“Suppliers have made long-term investment decisions based on the 2017-2021 standards set in the previous rule-making,” testified Laurie Holmes, senior director of environmental policy at the Motor & Equipment Manufacturers Association. “In fact, automotive suppliers have seen an overall 23.3 percent increase in employment since 2012. This increase can partly be attributed to advanced technology development spurred by the 2012 rule-making.”
According to a May report by the BlueGreen Alliance, a coalition of labor and environmental groups, there are more than 1,200 facilities in 48 states and 288,000 workers making components and materials that go directly into improving vehicle fuel economy.
Rasto Brezny, executive director of the Manufacturers of Emission Controls Association, told the EPA panel that tough U.S. standards have provided domestic suppliers and automakers with a competitive advantage over foreign counterparts “through the early adoption and optimization of technologies on vehicles” and estimated that the North American emissions-control market will grow to about $23 billion by 2020.
Under a rollback, “It’s the suppliers that are going to suffer the most because 80 percent of the fuel-saving technology is provided by the suppliers,” Carol Lee Rawn, transportation program director at the sustainability nonprofit organization Ceres, said in an interview.
A 2016 Ceres analysis co-authored by Baum predicts that from 2014 to 2025, automakers in the U.S. will have spent $111 billion on fuel-saving technology, about $89 billion of which will have been paid to suppliers.
Automakers, Baum suggested, could shoot themselves in the foot by undercutting suppliers’ production plans based on existing CAFE standards because they have already committed themselves to specific technologies and suppliers.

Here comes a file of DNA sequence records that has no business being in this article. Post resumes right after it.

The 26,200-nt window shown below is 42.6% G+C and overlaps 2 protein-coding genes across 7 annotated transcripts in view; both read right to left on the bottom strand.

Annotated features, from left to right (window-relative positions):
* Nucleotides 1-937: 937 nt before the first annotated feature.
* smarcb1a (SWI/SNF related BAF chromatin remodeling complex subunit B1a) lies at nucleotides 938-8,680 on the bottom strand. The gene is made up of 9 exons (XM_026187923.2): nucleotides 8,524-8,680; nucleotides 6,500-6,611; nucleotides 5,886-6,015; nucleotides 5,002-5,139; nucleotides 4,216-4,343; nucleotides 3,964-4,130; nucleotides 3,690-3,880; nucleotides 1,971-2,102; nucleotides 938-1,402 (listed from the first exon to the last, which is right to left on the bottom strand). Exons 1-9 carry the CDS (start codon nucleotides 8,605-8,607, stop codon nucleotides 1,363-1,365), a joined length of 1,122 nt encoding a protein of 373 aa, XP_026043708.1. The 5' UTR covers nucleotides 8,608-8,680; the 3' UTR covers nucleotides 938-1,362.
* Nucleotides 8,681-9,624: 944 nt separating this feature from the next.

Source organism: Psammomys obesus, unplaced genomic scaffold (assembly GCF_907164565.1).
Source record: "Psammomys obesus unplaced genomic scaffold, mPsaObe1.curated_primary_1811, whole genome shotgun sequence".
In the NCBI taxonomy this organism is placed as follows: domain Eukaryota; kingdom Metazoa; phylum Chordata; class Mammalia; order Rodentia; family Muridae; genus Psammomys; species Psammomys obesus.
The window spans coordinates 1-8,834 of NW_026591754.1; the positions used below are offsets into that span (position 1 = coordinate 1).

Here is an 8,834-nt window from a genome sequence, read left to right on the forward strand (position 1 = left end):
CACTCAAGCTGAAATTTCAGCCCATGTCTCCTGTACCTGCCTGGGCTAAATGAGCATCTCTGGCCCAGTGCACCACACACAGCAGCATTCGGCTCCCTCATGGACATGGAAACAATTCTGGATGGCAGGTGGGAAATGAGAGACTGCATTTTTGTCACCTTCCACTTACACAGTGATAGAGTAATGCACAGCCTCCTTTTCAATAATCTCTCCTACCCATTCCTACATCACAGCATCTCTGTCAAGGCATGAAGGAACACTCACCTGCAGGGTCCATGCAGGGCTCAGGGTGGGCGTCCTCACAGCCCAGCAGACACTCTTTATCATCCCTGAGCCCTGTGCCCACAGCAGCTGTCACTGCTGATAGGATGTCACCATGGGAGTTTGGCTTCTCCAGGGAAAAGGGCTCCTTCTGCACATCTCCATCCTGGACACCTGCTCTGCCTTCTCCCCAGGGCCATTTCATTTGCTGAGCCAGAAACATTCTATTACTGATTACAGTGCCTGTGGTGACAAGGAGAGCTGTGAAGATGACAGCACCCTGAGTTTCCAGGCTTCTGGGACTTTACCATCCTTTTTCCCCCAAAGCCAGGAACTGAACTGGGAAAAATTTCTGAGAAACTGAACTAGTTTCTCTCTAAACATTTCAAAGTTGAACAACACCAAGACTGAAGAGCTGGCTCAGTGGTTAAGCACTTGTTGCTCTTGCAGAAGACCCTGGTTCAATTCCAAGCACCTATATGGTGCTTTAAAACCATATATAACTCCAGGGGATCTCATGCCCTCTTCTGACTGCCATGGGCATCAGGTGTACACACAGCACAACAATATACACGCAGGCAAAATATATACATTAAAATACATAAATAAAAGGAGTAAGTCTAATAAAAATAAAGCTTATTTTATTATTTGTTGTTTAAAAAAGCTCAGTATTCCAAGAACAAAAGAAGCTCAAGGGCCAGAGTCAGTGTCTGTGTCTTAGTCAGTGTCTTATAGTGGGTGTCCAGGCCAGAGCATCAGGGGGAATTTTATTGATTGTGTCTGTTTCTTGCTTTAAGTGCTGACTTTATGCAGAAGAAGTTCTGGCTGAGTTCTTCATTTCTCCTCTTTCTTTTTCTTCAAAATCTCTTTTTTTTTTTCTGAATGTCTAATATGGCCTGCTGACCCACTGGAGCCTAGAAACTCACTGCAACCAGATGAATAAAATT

“Suppliers who provide increased fuel economy are more important to automakers than those involved with other parts of the vehicle,” he said. “Manufacturers want to integrate the content rather than develop it directly. There are a variety of technical approaches to fuel economy. If a manufacturer wants to focus on a certain technology like turbochargers or variable valve actuators, it goes to a supplier that specializes in that.”
With few competitors in these specialized fields, automakers have less flexibility to shop for lower prices, Baum explained.
Meanwhile, suppliers at risk of losing business because of stricter regulations, such as makers of exhaust systems, may be more keen on stretching out the process, he added.
And some suppliers don’t expect to change their strategic investment plans even if the Trump administration rolls back the 2025 targets.
Tenneco’s chief technology officer, Ben Patel, told Automotive News last spring that the company, which makes catalytic converters and other components, will continue to spend on innovation to keep up with global competition and a proliferation of stringent emissions requirements around the world.